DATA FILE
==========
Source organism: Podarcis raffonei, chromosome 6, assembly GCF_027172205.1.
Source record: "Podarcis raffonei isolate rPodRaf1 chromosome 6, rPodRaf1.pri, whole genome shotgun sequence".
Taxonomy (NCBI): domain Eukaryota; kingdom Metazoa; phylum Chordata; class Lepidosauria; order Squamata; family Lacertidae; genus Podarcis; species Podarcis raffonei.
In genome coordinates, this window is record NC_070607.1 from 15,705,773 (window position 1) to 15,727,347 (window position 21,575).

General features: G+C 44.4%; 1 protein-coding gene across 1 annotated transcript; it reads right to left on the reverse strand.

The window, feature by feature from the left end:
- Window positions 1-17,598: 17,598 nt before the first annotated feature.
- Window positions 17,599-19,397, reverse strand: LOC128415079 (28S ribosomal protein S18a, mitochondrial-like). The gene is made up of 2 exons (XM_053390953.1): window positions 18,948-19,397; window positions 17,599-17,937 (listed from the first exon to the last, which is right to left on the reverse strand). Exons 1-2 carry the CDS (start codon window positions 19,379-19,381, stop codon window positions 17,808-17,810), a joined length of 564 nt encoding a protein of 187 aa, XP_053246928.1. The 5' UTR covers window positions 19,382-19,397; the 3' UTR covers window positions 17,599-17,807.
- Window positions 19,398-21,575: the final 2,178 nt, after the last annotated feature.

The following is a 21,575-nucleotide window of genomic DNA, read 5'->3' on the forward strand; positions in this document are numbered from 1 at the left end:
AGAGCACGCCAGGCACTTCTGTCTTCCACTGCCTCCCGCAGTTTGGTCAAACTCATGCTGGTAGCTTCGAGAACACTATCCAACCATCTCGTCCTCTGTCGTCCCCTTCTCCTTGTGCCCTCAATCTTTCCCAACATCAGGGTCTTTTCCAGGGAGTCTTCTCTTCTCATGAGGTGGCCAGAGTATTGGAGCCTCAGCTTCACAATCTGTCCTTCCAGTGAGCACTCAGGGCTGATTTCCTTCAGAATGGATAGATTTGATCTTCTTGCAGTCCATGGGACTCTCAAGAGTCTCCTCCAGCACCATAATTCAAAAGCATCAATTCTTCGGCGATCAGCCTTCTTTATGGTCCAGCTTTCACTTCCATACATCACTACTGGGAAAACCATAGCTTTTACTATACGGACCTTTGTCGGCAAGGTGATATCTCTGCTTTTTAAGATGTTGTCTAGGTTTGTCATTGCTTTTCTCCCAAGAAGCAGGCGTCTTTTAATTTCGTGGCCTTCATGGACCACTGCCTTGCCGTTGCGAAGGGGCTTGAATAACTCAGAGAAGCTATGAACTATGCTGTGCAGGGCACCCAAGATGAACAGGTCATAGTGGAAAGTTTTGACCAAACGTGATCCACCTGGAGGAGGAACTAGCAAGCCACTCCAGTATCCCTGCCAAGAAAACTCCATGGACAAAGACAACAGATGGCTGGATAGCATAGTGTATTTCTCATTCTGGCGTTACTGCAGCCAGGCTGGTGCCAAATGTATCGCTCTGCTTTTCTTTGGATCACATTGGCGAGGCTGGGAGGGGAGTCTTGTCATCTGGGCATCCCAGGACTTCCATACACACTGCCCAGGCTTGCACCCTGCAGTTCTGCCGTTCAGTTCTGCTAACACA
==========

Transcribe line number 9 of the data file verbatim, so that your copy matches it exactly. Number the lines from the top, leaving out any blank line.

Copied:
- Window positions 19,398-21,575: the final 2,178 nt, after the last annotated feature.